With Shaw and Tanner both within two minutes of the race leader, ORICA-GreenEDGE pulled the break back to a more comfortable distance of between two and three minutes. By the climb in the last 20km, the race was back together until the ascent again broke the peloton into groups. The second group managed to work its way back to the front bunch ahead of the reduced bunch sprint where Impey gave Gerrans the perfect stage set up.
And here's Tinkoff's news about the Down Under Tour:
Jay McCarthy holds on to GC second at Tour Down Under, leads point classification
The Australian rider took fourth in the final fast sprint and retained his overall second place, after a race in which he was always in the leading group and grabbed second place in the first intermediate sprint. There were few surprises until the final climb that gave a chance to a group of 30 riders to break away from the peloton.
The fourth stage of Tour Down Under, with a total 138 km from Norwood to Victor Harbor was marked by milder temperatures with a lot of humidity. Fortunately, the forecast breeze wasn't a decisive factor in the race.
"Today, from the outset of the stage, the pace was quite high", stated sport director Lars Michaelsen, "also because the first intermediate sprint with bonuses was after 27 km and several teams wanted to gain that, but McCarthy did manage to win second place. Then, in view of the final ascent the team did a good job keeping Jay in the group of the GC leaders, with Manuele Boaro who stood by his side until the end."
"As the group got ready for the final sprint, McCarthy was able by himself to gain a good position on the wheel of Ben Swift, but that was not enough. However, in the end it was a good day for us because Jay is still second in the overall classification and he's the leader of both the sprint and the young riders classification", concluded Michaelsen.
Jay McCarthy after stage 2
The fourth stage of Tour Down Under, from Norwood to Victor Harbor, was marked by milder temperatures with a lot of humidity.
"Today I am a bit disappointed", says Jay McCarthy. "I was out of the top three places and I didn't gain any bonuses. Anyway, I gave my best and the team helped me all day long, allowing me to stay in a good position both for the first intermediate sprint and for the final climb. However, now we will focus on tomorrow where I will try to give everything I have and we'll see how things work out."
A sort of circuit for the penultimate stage, the longest of the tour, is scheduled tomorrow from McLaren Vale to an uphill finish in Willunga Hill.
"Even in tomorrow's stage Jay McCathy will be our man", concluded sports director Michaelsen, "he proved to be in good shape, so we hope he can still stay with the best to take his chances. And depending on how the overall classification is after the stage we will decide what the best strategy for the final stage would be, considering that bonuses might be decisive. We shouldn't forget that last year the top positions changed right in the last stage".
Tour de San Luis team comments
Here's Tinkoff's news:
Big crash mars stage 5 of Tour San Luis; Tinkoff riders unscathed while Majka moves to 9th overall
Today's stage, from Renca to Juana Koslay, was, at least on paper, meant to be a perfect day for the sprinters. However, a massive pileup in the peloton gave the three escapees a chance to reach the finish line. Majka now edges up one spot to ninth in the overall classification, always at 1:36 from the leader, and sets his sight on tomorrow's second summit finish.
A huge fall in the main group, which involved approximately fifty riders, at about 30 km from the finish, marked the fifth stage of the Argentinean race, forcing the peloton to slow down and allowing thus the escapees to get to the finish and claim the podium spots. Our riders were in the front and, with the exception of Jesper Hansen, were not affected. Hansen was caught up in the pileup but without any consequences other than losing time.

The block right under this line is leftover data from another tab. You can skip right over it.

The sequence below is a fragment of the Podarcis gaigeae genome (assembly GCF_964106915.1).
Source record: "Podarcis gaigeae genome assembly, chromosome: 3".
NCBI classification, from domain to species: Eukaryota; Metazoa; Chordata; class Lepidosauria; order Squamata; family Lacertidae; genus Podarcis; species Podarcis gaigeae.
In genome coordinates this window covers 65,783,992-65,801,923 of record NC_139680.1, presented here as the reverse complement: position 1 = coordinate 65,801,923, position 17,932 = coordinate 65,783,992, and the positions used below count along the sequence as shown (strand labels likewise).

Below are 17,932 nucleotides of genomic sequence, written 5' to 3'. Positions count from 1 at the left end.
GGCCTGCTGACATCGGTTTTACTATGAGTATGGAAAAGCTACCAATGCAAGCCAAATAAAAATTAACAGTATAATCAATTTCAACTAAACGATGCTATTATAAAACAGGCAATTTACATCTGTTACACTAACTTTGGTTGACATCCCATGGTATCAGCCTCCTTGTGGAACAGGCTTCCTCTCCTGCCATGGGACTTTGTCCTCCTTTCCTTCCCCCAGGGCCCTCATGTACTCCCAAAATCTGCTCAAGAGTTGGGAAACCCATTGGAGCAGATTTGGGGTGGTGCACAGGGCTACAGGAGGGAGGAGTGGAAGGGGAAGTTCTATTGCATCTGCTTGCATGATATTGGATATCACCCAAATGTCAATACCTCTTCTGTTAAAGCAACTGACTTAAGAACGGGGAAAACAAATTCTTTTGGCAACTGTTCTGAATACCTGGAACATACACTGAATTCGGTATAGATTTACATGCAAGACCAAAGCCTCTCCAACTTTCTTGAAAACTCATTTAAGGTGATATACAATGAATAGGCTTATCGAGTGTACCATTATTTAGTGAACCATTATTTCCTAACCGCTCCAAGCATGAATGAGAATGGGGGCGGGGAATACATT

"Today, throughout the day, there was some nervous tension in the group", commented Maciej Bodnar, "and with favorable winds the speed was always very high. I didn't understand how the crash happened, since we were at the front as the road was quite narrow, and at some point we realized there was a sort of gap behind us. As we didn't know what had taken place, we slowed down for a moment to wait for the others".
"We saw some Movistar riders on the ground but we didn't see the fall. At that moment we were all riding very fast, probably at 60km/h", concluded Bodnar.
Sports Director Patxi Vila commented on today's stage, "The stage was very fast, with an average speed over 47.9 km/h despite the fall that slowed us down a bit. However this was the very first tight stage, despite the usual heat, and when the breakaway started, after 30km, some teams took on the responsibility for the chase and put themselves in front of the group. After 139 km, however, there was the critical point of the day: a road narrowing followed by a small climb caused some tension in the group also because of the high speed".
Jesper Hansen was the only Tinkoff rider caught in the pileup but got away unscathed.
"From what I understand, at that point a rider must have hit a bump by triggering the fall. Luckily our team was at the other side of the road so we avoided any further damage. Today the guys were very focused and they did a great job despite several drawbacks including annoying side winds. It's such a shame we couldn't ride for the victory but it went well and we've been lucky enough to bring the whole team to the finish line without any injury", continued Vila.
"Now we keep our focus on tomorrow's stage, hoping Majka will do well", concluded Vila.
For the penultimate stage of Tour de San Luis, from La Toma to Merlo, there are three KOM climbs in the final part of the race, the last KOM is at the finish, at a 2,140 meters altitude.
And this came from Lampre-Merida:
A huge crash in the head position of the peloton, when the bunch was at 30 km to the arrival in Juana Koslay, changed the plot of the 5th stage of the Tour de San Luis (168,7 km, start in Renca, easy profile).
The accident favoured the action of 4 attackers (Diaz, Ibarra, Cabrera and Tivani) who had escaped from the bunch after few kilometers in the race and, when the peloton braked becaused of the crash, three members of the breakaway (Diaz, Ibarra and Tivani, Cabrera was dropped) succeeded in reaching the arrival and in making an all Argentinian fight for the victort, which was obtained by Tivani on Diaz and Ibarra.
LAMPRE-MERIDA could breath a sigh of relief: despite that many teams got involved in the crash, all the six blue-fuchsia-green riders succeeded in avoiding it and so they all reach the arrival in the first chasing group at 1'34" to the winner.
Cimolai (photo Bettini archive) sprinted and he obtained the 7th place.
Koshevoy is 7th in the overall classification, at 1'22" to the leader Sepulveda.